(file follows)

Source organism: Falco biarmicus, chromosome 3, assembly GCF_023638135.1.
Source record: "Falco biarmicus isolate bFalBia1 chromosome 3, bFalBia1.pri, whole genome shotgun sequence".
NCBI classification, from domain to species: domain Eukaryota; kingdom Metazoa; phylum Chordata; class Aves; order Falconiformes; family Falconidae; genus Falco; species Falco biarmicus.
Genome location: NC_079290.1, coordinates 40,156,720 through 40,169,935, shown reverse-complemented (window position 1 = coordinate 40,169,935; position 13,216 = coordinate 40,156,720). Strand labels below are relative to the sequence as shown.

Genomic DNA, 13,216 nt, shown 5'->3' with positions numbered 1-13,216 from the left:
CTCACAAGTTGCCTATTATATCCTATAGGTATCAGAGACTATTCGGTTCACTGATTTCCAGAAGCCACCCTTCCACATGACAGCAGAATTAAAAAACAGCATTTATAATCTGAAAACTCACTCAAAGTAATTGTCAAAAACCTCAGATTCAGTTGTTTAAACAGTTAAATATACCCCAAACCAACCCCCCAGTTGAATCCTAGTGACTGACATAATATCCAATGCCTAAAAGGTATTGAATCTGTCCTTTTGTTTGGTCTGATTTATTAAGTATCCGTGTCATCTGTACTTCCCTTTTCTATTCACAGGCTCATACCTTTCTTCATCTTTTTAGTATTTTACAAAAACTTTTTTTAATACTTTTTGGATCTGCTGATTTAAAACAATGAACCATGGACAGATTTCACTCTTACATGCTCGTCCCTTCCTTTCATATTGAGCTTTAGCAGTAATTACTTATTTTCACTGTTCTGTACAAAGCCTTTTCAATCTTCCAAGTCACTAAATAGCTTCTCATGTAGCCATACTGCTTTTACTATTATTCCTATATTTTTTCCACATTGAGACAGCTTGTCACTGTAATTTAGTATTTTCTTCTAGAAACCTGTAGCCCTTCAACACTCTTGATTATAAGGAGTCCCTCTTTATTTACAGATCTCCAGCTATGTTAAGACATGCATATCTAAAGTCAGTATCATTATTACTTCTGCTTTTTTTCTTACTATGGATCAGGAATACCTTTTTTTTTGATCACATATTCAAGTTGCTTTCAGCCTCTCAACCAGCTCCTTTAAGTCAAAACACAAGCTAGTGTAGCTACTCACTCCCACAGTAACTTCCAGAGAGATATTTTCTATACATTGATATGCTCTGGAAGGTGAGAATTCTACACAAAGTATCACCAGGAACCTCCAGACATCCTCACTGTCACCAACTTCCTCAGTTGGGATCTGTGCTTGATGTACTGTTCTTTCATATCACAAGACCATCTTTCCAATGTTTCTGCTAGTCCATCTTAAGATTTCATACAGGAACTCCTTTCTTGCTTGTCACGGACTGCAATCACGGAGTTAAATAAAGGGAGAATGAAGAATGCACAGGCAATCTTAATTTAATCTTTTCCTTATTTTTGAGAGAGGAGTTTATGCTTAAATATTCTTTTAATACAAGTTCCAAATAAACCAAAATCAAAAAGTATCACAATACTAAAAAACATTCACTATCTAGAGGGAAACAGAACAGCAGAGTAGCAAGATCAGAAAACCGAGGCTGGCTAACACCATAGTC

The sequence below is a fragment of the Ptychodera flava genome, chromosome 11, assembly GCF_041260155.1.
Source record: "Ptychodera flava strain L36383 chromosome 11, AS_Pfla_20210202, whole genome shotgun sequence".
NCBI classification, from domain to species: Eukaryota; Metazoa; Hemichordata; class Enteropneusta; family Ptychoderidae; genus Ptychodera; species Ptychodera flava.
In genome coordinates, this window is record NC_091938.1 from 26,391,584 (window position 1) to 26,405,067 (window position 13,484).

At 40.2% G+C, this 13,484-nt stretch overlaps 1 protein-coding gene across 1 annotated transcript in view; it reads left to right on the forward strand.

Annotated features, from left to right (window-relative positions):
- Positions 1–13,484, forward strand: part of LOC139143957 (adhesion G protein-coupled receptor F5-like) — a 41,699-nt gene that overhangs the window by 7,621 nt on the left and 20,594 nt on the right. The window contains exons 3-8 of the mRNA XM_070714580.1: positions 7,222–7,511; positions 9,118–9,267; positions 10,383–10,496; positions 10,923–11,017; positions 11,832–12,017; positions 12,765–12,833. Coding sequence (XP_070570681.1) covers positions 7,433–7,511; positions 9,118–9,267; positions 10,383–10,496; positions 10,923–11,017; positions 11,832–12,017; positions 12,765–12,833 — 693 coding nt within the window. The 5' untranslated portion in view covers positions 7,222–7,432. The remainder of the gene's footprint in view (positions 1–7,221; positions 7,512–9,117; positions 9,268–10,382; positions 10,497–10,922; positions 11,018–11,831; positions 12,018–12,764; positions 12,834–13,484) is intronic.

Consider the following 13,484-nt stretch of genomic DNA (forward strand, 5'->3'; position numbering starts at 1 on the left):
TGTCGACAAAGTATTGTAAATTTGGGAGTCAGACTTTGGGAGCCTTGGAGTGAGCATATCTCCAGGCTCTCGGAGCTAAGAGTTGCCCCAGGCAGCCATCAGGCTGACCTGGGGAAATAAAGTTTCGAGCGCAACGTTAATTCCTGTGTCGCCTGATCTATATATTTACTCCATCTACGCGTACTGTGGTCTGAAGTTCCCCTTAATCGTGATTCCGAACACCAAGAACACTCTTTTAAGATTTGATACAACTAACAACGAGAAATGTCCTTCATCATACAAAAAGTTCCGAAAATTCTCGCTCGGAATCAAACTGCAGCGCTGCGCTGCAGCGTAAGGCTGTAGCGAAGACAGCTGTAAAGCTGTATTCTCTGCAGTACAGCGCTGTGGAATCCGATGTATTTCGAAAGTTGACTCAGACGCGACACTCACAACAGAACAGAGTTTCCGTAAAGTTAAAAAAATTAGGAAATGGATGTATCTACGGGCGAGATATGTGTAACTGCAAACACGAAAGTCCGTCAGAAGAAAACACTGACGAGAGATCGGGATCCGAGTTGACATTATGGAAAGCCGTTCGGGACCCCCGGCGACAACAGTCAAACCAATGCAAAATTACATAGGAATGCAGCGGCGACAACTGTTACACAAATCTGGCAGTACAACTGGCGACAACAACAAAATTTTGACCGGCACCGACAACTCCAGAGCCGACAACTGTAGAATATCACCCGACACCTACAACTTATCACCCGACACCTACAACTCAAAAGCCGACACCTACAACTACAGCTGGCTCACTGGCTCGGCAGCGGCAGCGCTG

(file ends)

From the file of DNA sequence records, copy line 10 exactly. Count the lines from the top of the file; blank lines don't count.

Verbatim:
In genome coordinates, this window is record NC_091938.1 from 26,391,584 (window position 1) to 26,405,067 (window position 13,484).